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Sadly, Jenni Carlson is still a bad columnist…

Last week, Jenni Carlson wrote an odd column in the Oklahoman about the common stereotype that girls who play softball are"” newsflash! "” occasionally lesbians.  The column was apparently spurred by the reaction people had to a picture (see above) that appeared on the front page of the Wall Street Journal.  The picture in question was an old, dated photograph of Supreme Court Nominee Elena Kagan playing some recreational softball....not a picture of Jenni Carlson playing softball.

After the photo published, newspaper columnists, bloggers and political commentators from around the country questioned why the WSJ selected such an odd photo. Many of them claimed the Journal may have used the photo to subtly imply that Kagan is a lesbian. One of those people was Ryan Chittum with the Columbia Journalism Review.  Here's what he wrote.

We'll have more on that later, but I bring this up in the context of a bit of a stir the paper created yesterday with its large front-page photo of Supreme Court nominee Elena Kagan playing softball. You don't have to be a cynic to think that the Journal chose the two-decade-old picture to imply Kagan is a lesbian.

Sure, that's a debatable statement, but I don't think it's very outlandish.  I mean, the Wall Street Journal is owned by the same guy who owns Fox News, so they can't really be considered fair and balanced.

Also, I'll admit some guilt here, but I assumed that Kagan was a lesbian before I ever saw the softball photo.  I mean, she's never been married, never had any kids, and has a haircut from the Indigo Girls Hall of Fame.  Of course I don't think her sexual preferences matters (I actually like lesbians!), and it shouldn't have any bearing on of she's qualified to be a Supreme Court Justice (I also like midgets!), but I'm just saying.

Anyway, apparently Jenni Carlson got a little upset from the minor controversy and used it as an excuse to write an angry column about how awful it is that female softball players are often stereotyped as lesbians. Here's a snippet:

The photo quickly sparked a raging online debate about Kagan's sexuality. Speculation has existed for years that she is a lesbian. She never got married. She never had children. Add that to the fact that she once played softball, and the rumor mill went into overdrive that she must be gay.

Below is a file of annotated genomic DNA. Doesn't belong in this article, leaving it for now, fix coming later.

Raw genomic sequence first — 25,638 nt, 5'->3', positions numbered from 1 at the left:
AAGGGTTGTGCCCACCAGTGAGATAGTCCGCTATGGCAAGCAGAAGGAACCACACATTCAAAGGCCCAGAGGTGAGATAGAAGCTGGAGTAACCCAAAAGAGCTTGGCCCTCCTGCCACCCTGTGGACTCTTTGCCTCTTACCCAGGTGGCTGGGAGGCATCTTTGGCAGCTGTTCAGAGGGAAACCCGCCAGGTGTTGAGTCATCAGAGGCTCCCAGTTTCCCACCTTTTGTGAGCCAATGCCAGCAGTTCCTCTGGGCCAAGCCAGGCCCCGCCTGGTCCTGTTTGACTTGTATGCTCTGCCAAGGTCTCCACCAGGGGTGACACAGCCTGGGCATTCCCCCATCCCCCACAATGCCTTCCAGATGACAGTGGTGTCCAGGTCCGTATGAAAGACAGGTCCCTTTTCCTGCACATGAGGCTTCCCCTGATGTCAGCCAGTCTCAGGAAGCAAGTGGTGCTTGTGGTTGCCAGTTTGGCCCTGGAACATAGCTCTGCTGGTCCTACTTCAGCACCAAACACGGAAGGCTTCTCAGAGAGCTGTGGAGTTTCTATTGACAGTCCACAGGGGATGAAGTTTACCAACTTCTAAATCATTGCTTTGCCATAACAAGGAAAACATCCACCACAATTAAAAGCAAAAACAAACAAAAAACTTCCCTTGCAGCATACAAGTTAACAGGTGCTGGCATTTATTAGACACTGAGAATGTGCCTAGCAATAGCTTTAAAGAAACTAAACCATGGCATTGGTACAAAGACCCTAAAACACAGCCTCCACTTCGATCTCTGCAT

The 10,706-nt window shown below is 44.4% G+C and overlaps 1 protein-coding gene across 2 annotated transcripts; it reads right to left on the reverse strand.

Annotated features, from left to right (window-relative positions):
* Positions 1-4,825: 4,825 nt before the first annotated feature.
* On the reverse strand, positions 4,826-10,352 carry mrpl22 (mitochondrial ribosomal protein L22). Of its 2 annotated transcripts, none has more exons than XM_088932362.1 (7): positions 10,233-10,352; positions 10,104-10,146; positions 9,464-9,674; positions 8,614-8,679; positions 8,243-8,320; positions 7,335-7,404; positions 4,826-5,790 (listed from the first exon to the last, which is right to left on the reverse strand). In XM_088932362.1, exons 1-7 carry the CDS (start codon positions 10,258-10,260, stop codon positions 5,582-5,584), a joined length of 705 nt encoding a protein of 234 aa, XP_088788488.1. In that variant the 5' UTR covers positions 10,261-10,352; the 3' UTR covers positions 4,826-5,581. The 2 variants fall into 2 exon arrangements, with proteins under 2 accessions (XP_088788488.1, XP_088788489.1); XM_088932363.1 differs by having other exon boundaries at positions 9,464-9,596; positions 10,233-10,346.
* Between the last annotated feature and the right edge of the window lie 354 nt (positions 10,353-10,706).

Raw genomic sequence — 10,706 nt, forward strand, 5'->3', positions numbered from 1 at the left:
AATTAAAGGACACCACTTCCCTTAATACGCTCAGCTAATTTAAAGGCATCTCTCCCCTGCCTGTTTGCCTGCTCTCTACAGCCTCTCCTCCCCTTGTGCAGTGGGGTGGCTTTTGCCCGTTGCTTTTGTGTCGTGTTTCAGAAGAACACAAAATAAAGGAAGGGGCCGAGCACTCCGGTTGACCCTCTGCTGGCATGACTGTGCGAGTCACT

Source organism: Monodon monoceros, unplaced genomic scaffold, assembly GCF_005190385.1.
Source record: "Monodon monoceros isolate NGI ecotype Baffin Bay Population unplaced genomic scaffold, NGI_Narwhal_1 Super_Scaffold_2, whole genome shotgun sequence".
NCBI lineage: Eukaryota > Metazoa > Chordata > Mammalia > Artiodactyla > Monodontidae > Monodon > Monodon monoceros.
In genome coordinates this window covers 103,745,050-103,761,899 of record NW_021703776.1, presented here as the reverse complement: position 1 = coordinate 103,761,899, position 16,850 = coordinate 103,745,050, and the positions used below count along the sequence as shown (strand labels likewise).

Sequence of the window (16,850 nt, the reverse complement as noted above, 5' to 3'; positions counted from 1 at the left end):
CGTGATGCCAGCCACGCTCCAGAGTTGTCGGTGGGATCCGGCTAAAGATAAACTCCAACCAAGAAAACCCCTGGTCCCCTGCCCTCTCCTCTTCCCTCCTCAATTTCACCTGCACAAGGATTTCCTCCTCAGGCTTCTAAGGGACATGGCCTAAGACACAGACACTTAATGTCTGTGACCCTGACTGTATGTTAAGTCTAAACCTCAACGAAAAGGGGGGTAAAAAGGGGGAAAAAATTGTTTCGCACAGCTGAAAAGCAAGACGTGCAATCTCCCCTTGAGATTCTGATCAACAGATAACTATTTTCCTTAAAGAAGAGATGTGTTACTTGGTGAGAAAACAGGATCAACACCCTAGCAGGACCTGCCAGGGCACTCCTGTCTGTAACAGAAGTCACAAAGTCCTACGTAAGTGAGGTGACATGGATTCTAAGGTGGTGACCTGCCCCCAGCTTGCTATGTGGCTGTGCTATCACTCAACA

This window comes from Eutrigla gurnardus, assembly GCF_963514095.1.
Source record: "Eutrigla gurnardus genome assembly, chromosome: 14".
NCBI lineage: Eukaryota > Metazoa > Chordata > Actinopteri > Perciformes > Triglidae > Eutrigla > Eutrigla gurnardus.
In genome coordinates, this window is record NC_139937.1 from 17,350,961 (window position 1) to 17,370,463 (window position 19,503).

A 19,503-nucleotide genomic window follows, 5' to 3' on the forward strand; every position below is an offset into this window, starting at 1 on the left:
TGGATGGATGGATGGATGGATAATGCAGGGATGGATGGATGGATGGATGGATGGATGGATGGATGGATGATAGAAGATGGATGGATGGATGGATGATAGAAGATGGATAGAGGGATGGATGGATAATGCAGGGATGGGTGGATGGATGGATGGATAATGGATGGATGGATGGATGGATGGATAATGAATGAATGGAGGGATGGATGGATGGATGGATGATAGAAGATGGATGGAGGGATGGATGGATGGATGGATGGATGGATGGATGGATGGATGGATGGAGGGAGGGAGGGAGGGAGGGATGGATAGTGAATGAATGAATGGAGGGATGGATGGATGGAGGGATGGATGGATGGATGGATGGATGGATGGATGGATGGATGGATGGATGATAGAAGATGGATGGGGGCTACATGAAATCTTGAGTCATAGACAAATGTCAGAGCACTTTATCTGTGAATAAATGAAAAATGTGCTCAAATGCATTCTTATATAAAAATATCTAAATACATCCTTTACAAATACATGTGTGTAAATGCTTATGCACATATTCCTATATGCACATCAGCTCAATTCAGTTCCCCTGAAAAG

Ryan Chittum wrote in the Columbia Journalism Review: "You don't have to be a cynic to think that the Journal chose the 2-decade-old picture to imply Kagan is a lesbian."

You might not have to be a cynic, but you might need to be a complete and total moron. It's as idiotic as saying every football player is dumb; Rhodes Scholar turned NFL draftee Myron Rolle might take issue with that.

So let me get this straight.

The Wall Street Journal, either intentionally or unintentionally, publishes a photograph of a woman that many people allege is a lesbian playing softball.  People then criticize the Journal's use of the photo, claiming they printed it to reinforce the lesbian rumor/allegation.  And what does Jenni Carlson do?  She goes after the people who criticized the Journal's photo for acknowledging that a lesbian softball player stereotype exists.  That makes total sense! (sarcasm)

Anyway, you have to wonder why Jenni would write such an strange column.  And I think I have an answer.  She's bitter.

You see, I remember when Jenni Carlson was a young, chubby, single, tomboyish, short-haired sports reporter for the Oklahoman.  At the time, I assumed she was a lesbian because she fit the lesbian stereotype.  She worked in male dominated field.  She covered a male dominated topic.  She even had short hair and tomboyish looks.  About the only thing she didn't have was an old black and white picture of her playing softball on the front page of the paper.

I'm also pretty sure that I'm not the only person living in Oklahoma who thought Jenni Carlson owned a Mellisa Ethridge CD collection and flannel shirts.  That's why I think she's bitter, and that's why I think she wrote a column about the lesbian stereotype in women's softball.

Knowing all that, maybe Jenni should rewrite her column.  But this time, instead of supporting her argument by calling people names and citing out of context quotes, she can support it with a personal story. Maybe she can reference what it was like to be a heterosexual woman and have people assume your gay based upon your hobbies, occupation and hair cut.  Maybe she can write about how that stereotype impacted her life and how it's wrong for people to stereotype others.

Maybe she can do that.  And if she does, maybe I'll even read it"¦but I probably won't.  I mean it still is a Jenni Carlson column.

p.s. "“ Here is Ryan Chittum's reply to Jenni's column in the Columbia Journalism Review.  It's worth a read.

p.s.2 "“ By the way, Jenni's original column was emailed to us.  That's why we read it.  Hopefully, that answers the "If I don't read Jenni Carlson columns why did I read this one" question.

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